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High-Pressure Coal Combustion: Char Burnout Behavior

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SRI International has used its long residence time-radiant coal flow reactor (LRT-RCFR) facility to determine the effects of pressure on the burnout of chars and on the physical properties of chars and ash. Three coals were studied: two high volatile bituminous (Pittsburgh #8 and Illinois #6) and one subbituminous (Powder River Basin, PRB). Tests were conducted at 0.2, 1, 2, and 3 MPa. Stoichiometric ratios and residence times were varied to achieve char burnout levels from 50% to 100%. Tests were also conducted on Pittsburgh #8 coal in CO2 entrainment gas at 0.2, 1, and 2 MPa to begin establishing a database of experiments relevant to oxyfuel combustion technologies.

The results from the studies of near-burner flame zone (NBFZ) were used by Niksa Energy Associates, LLC (NEA) to develop a complex set of flow and combustion simulations that accurately represent those results. In the process, NEA fine-tuned the chemical sub-models for volatiles, soot, and char burnout for high-pressure combustion of pulverized coal based on those results. The same simulations and chemical rates, in conjunction with the CBK/E char burnout model, were then applied to the high-pressure burnout (HPBO) results. It was found that this burnout model, together with char burnout rates derived from the NBFZ study, adequately simulated the burnout rates observed in these HPBO tests.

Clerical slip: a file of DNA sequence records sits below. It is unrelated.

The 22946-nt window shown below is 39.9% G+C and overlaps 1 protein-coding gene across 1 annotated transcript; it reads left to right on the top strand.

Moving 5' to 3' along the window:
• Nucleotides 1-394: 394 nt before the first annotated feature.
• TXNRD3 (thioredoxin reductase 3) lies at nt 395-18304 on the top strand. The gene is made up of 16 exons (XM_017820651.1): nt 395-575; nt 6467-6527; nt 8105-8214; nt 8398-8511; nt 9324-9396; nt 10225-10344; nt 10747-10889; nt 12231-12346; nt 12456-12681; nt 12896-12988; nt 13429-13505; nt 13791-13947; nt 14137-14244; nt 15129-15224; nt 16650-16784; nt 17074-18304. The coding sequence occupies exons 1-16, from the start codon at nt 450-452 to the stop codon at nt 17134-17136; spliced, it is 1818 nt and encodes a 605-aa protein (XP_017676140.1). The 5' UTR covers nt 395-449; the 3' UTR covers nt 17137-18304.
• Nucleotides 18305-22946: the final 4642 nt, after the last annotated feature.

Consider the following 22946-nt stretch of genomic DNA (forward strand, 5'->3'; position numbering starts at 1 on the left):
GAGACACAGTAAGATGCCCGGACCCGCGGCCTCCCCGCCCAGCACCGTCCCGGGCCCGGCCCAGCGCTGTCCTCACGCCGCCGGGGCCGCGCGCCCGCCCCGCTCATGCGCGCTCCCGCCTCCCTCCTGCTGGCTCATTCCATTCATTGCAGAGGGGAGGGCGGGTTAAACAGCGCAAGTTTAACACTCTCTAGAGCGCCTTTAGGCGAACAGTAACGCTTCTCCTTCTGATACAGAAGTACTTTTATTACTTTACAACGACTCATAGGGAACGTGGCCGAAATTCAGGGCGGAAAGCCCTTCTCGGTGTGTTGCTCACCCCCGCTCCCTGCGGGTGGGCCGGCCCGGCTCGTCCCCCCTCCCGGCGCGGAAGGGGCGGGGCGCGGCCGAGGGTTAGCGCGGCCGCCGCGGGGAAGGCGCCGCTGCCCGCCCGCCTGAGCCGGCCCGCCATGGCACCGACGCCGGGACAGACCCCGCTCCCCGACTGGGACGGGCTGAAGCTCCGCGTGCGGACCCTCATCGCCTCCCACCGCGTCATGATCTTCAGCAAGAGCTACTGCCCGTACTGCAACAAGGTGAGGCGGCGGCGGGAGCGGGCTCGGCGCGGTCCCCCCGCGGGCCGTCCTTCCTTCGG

We noticed that there was significant ash loss for certain coal even during early stages of combustion, which prompted us to examine ash retention in char from the NBZF experiments. About 50% of ash was released from the char along with carbon burnout, while the remaining ash appeared to stay with the heavy char particles through the final stages of burnout.

These data are well-suited to serve as benchmarks for development of kinetic models for pyrolysis, gaseous and solid product production and burnout, and pollutant formation, as well as for characterizing char and ash properties.
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Keywords: ASH RELEASE; CHAR BURNOUT; PRESSURIZED COMBUSTION

Document Type: Research Article

Publication date: 2014-12-01

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